Mock Presentation


Similar to the Design Doc Check and the Mock Demo, the Mock Presentation is an informal, mandatory event designed to better prepare you for your Final Presentation. In these sessions, you will present a few of your slides (about 10-15 minutes), and get feedback from the course staff as well as a few invited Department of Communication TAs. You will also be able to see a few of your peers' Mock Presentations, as there are up to 3 teams per time slot.

Requirements and Grading

The Mock Presentation is meant to be an opportunity for you to get feedback on a subset of your final presentation. It is recommended that you choose some aspect of your project, and present the design, results, and conclusions from that aspect. In order to get relevant feedback on your presentation skills, your Mock Presentation should also have an introduction and conclusion. You will receive feedback on your delivery, the format of your slides, and the organization of your presentation. Your slides should generally include:

  1. Title slide: Names, group #, title.
  2. Introduction slide: What is the project?
  3. Objective slide: What problem does this solve?
  4. Design Slides: A few slides on design, requirements and verification (should include block diagram, math, graphs, figures, tables).
  5. Conclusion: Wrap things up, future work.

Mock presentation is graded credit/no credit based on attendance and apparent effort; showing up completely unprepared will earn no credit.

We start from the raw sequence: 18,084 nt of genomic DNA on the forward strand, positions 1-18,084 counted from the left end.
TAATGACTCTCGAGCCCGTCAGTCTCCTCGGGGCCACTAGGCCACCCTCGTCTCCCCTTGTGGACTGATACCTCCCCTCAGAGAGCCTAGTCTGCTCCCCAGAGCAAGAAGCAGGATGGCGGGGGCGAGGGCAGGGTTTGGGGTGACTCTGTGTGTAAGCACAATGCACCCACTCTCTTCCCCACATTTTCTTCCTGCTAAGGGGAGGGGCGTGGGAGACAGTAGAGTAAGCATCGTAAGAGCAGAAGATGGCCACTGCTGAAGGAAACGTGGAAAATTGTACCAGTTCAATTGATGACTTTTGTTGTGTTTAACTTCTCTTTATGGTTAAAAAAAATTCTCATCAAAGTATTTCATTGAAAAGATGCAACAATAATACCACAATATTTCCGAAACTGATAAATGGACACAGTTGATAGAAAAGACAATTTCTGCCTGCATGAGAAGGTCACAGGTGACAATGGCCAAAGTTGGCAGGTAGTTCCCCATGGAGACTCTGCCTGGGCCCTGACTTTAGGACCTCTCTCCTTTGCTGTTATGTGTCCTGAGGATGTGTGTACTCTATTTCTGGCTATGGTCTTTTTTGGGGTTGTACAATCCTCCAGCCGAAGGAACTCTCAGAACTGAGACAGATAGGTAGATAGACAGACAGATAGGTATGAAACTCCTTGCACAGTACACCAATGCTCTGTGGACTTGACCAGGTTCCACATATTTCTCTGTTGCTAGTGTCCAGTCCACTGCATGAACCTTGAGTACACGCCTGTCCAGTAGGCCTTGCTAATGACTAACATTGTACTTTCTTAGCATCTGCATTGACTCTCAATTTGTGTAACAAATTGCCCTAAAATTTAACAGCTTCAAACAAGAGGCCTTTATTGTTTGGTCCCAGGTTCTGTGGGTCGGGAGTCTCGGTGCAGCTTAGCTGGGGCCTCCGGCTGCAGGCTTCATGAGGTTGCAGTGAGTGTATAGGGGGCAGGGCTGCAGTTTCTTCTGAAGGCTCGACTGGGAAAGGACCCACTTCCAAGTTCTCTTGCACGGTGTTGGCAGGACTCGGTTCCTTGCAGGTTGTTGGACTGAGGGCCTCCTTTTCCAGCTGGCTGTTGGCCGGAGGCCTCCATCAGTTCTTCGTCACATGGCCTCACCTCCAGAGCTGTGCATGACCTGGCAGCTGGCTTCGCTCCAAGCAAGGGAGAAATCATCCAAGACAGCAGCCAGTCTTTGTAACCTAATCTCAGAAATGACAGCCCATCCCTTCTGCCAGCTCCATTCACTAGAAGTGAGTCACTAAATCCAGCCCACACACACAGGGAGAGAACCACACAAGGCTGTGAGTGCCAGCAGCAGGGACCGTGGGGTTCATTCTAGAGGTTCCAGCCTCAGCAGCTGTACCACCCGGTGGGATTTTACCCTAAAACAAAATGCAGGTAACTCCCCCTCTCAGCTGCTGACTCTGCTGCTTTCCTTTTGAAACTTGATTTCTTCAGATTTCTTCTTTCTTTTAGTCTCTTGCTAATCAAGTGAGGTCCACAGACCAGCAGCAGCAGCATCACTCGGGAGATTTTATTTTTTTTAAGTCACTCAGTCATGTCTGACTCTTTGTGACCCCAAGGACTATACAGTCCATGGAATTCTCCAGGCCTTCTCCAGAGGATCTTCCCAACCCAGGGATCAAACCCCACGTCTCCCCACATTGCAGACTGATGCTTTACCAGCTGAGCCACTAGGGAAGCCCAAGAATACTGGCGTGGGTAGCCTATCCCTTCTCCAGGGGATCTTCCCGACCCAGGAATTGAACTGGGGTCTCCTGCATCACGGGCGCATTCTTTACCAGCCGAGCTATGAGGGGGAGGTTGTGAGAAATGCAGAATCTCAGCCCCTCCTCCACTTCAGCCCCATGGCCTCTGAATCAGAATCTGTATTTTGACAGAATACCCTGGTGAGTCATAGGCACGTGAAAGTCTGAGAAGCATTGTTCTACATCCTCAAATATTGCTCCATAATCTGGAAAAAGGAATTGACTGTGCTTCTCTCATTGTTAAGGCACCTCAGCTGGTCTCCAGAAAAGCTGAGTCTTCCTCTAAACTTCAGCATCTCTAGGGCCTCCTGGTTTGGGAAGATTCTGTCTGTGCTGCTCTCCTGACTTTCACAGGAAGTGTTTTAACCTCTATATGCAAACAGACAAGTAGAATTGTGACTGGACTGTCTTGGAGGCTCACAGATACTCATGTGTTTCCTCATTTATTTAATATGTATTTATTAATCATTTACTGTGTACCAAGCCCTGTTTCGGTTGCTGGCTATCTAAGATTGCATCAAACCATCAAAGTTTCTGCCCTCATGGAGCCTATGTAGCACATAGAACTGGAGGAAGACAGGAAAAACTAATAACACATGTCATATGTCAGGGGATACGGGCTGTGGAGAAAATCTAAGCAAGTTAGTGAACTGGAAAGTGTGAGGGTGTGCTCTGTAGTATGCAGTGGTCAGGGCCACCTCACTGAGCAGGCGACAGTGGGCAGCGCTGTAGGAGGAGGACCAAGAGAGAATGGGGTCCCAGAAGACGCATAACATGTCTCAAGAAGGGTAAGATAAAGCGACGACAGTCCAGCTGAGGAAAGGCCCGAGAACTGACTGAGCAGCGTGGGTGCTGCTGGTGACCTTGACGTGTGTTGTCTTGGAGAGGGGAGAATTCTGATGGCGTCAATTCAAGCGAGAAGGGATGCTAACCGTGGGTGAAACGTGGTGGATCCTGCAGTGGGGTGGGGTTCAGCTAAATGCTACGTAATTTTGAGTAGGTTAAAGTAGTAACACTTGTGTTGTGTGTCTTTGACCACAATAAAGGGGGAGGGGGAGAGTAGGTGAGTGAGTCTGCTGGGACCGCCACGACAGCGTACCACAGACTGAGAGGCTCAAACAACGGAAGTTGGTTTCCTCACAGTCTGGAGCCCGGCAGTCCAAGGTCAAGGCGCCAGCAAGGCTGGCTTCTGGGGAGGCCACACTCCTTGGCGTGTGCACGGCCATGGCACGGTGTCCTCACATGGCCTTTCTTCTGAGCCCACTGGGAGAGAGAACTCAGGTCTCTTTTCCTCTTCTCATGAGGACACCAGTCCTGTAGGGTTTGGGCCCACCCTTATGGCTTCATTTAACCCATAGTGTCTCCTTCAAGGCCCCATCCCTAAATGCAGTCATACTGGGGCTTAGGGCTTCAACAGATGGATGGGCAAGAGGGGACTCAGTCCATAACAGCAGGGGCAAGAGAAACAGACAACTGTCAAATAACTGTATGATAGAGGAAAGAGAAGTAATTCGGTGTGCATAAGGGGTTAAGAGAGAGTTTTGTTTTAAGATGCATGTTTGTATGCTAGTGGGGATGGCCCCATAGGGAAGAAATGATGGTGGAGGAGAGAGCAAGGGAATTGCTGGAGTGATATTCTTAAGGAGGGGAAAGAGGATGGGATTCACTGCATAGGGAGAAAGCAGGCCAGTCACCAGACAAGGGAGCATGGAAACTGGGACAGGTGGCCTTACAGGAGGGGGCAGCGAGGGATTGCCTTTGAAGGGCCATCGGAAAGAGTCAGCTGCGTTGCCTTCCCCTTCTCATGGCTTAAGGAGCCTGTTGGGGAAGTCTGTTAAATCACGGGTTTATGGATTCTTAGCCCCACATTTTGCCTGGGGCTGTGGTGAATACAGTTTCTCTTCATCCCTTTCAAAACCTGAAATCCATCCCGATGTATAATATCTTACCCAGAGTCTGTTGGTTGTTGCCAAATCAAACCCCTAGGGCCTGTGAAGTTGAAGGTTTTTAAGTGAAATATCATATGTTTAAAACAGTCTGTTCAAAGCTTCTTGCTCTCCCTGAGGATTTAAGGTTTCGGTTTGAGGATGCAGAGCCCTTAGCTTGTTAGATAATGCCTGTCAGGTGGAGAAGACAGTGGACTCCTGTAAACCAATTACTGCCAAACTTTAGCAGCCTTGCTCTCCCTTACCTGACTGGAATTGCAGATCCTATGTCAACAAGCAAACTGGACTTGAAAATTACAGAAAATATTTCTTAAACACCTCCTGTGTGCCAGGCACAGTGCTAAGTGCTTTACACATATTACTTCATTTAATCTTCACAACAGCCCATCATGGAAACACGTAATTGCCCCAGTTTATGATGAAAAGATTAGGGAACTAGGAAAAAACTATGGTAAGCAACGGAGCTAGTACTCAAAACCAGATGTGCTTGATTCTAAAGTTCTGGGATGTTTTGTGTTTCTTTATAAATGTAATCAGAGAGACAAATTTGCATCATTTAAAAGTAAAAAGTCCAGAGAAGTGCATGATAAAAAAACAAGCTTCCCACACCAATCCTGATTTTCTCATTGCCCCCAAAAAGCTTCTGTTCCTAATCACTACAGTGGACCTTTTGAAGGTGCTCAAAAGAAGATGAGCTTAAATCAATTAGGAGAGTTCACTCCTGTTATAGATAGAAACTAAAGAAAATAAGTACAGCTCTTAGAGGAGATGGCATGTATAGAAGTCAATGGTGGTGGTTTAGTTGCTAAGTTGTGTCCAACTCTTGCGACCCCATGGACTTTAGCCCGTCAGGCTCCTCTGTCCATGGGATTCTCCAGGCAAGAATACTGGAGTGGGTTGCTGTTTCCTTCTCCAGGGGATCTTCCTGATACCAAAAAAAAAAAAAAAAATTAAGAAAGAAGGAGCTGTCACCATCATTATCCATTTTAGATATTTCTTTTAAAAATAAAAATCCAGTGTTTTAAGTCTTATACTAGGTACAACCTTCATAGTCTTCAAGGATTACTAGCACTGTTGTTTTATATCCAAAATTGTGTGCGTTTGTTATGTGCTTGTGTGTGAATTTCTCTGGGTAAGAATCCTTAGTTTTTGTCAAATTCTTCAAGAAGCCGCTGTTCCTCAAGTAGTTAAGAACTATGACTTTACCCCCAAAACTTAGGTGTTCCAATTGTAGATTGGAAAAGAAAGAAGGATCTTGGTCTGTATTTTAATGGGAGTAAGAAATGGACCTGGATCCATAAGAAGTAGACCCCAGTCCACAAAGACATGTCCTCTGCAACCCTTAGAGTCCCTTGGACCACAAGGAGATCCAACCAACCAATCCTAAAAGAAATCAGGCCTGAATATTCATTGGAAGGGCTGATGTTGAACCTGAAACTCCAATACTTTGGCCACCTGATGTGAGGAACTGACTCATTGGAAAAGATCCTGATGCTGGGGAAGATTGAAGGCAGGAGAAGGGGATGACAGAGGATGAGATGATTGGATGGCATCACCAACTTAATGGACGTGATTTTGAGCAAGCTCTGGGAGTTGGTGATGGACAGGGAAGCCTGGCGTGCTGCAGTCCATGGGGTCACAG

Submission and Deadlines

Sign-up is handled through PACE. Time slots are 1 hour long, and multiple groups will share a time slot. This will give you an opportunity to give and receive feedback from your peers. You will be required to stay until all groups have presented and received feedback.

Low Cost Myoelectric Prosthetic Hand

Michael Fatina, Jonathan Pan-Doh, Edward Wu

Low Cost Myoelectric Prosthetic Hand

Featured Project

According to the WHO, 80% of amputees are in developing nations, and less than 3% of that 80% have access to rehabilitative care. In a study by Heidi Witteveen, “the lack of sensory feedback was indicated as one of the major factors of prosthesis abandonment.” A low cost myoelectric prosthetic hand interfaced with a sensory substitution system returns functionality, increases the availability to amputees, and provides users with sensory feedback.

We will work with Aadeel Akhtar to develop a new iteration of his open source, low cost, myoelectric prosthetic hand. The current revision uses eight EMG channels, with sensors placed on the residual limb. A microcontroller communicates with an ADC, runs a classifier to determine the user’s type of grip, and controls motors in the hand achieving desired grips at predetermined velocities.

As requested by Aadeel, the socket and hand will operate independently using separate microcontrollers and interface with each other, providing modularity and customizability. The microcontroller in the socket will interface with the ADC and run the grip classifier, which will be expanded so finger velocities correspond to the amplitude of the user’s muscle activity. The hand microcontroller controls the motors and receives grip and velocity commands. Contact reflexes will be added via pressure sensors in fingertips, adjusting grip strength and velocity. The hand microcontroller will interface with existing sensory substitution systems using the pressure sensors. A PCB with a custom motor controller will fit inside the palm of the hand, and interface with the hand microcontroller.

Project Videos